By Dr Kenneth Taylor, Headteacher, St Mary’s Music School, Edinburgh


The Herald’s Future of Education campaign should be congratulated for bringing forward the need to reassess and re-evaluate what we know is important for a rounded education in Scotland.

Indisputably, technology, coding and a focus on lasting skills for life and the workplace are critical to this and have been well covered. But let’s not forget the value of music education, which has come under such pressure over the past few months but is so desperately needed.

Last year, a report commissioned by the All-Parliamentary Group for Music Education, in collaboration with the Society of Musicians and University of Sussex, stated: “Studying music builds cultural knowledge and creative skills.

It improves children’s health, wellbeing and wider educational attainment... Music also enables young children to develop the sheer love of expressing themselves through music, discovering their own inner self and being able to develop emotional intelligence and empathy through music.”

As we recover from the trauma of the pandemic, that statement alone makes it hard to ignore the role that music has in supporting our young people over the coming months and years. Mental health and wellbeing are among the most pressing needs of our young people and the creative arts are fundamental to meeting them.

But the same report also takes a wider business perspective, and notes that the creative industries, which contribute more than £100bn to the UK economy, rely on a pipeline of creative talent emerging from our schools. Scotland would be a lesser place if it did not see the connection between our education policies, our children’s wellbeing and our reputation on the world’s stage for cultural excellence.

As the headteacher of a specialist music school I see daily how music can create a level playing field for talented young people, whatever their background or academic abilities.

To those who see learning to play an instrument as no more than a ‘nice to have’ when pitched against the drive for excellence across STEM subjects, I would counter that they are, in truth, complementary. In 2018/19, pupils at St Mary’s Music School achieved a pass rate of 99% with 73% at A. Bearing in mind that ours is  a school that requires no academic testing for entry, these are exceptional results and they are repeated year after year.

In line with the Curriculum for Excellence, our school delivers a broad education from P5 to S3 which becomes increasingly specialised from S4 to S6. In addition to the usual subjects offered in a Scottish school, our pupils engage in a wide range of musical studies and activities and all of them go on to conservatoires, music colleges or universities.

St Mary’s Music School is one of five government-supported music schools in the UK and the only one its kind in Scotland. Here, as in other specialist music schools, our pupils enjoy a close association with other young people who have an outstanding gift and passion for music. They have access to an extended teaching day and practice facilities, with around half of each day spent on music-related activities. Individual timetables allow for music lessons, coaching, performance classes and ensemble work to be integrated with academic teaching. Our young musicians benefit from being taught by talented and inspiring teachers, many of whom are professional performers in their own right.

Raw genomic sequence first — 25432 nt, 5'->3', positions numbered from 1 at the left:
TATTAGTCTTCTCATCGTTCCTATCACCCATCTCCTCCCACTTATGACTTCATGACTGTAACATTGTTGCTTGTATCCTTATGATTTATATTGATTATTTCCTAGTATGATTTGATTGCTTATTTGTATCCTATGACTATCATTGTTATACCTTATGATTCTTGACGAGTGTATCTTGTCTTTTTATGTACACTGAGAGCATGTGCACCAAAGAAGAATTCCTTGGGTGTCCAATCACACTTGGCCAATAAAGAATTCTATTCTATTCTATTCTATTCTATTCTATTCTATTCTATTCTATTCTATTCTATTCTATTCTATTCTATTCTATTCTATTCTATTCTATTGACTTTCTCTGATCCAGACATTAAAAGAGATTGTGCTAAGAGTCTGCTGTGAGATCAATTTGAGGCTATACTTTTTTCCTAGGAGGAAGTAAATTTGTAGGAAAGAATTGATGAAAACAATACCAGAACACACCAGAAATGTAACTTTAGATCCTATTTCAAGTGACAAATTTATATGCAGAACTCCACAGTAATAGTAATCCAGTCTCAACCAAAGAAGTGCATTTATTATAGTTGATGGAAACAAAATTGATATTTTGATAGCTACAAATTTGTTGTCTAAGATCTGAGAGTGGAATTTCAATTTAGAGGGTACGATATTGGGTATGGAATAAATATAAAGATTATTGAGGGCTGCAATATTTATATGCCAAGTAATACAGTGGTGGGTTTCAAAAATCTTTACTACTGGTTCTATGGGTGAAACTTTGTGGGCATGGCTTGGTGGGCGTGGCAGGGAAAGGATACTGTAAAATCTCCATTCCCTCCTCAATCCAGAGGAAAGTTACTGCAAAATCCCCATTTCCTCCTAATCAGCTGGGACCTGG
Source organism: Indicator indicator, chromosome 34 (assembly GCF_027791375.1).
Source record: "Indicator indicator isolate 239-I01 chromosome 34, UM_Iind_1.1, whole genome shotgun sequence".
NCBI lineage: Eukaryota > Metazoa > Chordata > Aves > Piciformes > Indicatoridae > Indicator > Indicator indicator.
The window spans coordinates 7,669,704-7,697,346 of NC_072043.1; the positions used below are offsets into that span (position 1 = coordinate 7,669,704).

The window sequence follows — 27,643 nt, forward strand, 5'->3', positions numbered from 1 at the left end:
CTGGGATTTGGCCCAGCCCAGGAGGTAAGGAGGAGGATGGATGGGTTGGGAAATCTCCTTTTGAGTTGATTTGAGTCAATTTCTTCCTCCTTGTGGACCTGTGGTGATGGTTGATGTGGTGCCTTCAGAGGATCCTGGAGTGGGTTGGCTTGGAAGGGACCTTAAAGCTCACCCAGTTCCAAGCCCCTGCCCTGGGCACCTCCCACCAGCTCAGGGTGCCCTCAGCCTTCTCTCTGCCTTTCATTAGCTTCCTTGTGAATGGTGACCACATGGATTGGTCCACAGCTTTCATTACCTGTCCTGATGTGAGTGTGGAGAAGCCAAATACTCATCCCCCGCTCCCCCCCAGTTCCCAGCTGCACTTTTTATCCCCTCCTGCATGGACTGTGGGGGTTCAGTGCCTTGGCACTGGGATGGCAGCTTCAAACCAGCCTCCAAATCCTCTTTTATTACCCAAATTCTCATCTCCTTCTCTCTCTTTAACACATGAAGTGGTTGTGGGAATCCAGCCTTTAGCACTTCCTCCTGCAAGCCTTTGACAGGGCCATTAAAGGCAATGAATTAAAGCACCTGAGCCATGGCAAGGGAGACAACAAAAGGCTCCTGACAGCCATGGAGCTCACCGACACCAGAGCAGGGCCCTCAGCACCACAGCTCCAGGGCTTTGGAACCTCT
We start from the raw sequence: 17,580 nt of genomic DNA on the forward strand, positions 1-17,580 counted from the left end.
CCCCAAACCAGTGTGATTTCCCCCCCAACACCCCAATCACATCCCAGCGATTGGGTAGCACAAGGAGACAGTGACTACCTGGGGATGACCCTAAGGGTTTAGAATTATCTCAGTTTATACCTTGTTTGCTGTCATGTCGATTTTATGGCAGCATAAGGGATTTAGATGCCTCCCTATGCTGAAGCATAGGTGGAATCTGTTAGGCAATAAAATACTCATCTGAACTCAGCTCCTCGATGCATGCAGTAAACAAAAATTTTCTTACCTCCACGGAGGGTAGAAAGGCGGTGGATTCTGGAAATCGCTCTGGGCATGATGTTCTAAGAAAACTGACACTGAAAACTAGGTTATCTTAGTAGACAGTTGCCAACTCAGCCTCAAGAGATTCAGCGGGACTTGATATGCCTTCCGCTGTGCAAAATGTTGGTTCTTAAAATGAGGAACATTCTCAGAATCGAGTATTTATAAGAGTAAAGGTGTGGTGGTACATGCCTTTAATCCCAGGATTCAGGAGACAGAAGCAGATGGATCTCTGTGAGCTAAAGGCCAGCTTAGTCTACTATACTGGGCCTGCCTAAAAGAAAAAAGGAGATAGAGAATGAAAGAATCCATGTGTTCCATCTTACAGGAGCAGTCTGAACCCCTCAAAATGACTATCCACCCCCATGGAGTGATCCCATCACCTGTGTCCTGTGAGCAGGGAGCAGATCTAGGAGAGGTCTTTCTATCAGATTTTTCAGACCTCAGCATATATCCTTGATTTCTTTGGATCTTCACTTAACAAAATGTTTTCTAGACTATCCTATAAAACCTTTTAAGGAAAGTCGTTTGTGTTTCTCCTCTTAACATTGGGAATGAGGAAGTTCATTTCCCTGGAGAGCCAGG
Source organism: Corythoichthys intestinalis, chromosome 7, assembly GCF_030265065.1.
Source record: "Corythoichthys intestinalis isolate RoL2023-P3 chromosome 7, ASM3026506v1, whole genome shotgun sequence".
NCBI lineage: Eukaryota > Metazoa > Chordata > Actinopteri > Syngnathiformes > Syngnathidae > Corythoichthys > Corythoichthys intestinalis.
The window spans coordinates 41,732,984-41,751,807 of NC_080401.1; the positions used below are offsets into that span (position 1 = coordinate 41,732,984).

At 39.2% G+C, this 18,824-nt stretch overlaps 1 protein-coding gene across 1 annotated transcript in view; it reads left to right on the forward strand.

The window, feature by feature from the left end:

Ultimately, a specialist music education is one where music is fully embedded and integrated into every pupil’s timetable and where every individual is supported to develop their music skills through a wide range of expert tuition. This is not achieved at the expense of their academic education, indeed the close integration of the two provides a sure foundation for later life, whatever career path is ultimately chosen.

But most of all, a specialist music education is democratic – it puts access to excellence above financial or social considerations and focuses on the passion and talent of each pupil, enabling them to flourish and excel, musically and academically, in a safe, supportive and inspiring environment.

If the value of creativity needs statistical validation beyond the economic input from music and arts festivals, concert performances and theatre productions, then perhaps the academic achievements of our pupils should also be taken into consideration.

For all that, Scotland could not produce the exceptional musicians we do, without a strong commitment to music across the education system and our society as a whole. Music is integral to our identities and lives and made to be shared.

We only have to think about the upcoming Christmas festivities and the loss many of us are feeling because traditional carol concerts and services are being cancelled to recognise this.  If the future of education is to take on a new and innovative form over the next few years, giving music equal status to literacy and science subjects should be non-negotiable.

More than 2,000 years ago, Plato said “music gives a soul to the universe, wings to the mind, flight to the imagination and life to everything”. I couldn’t agree more.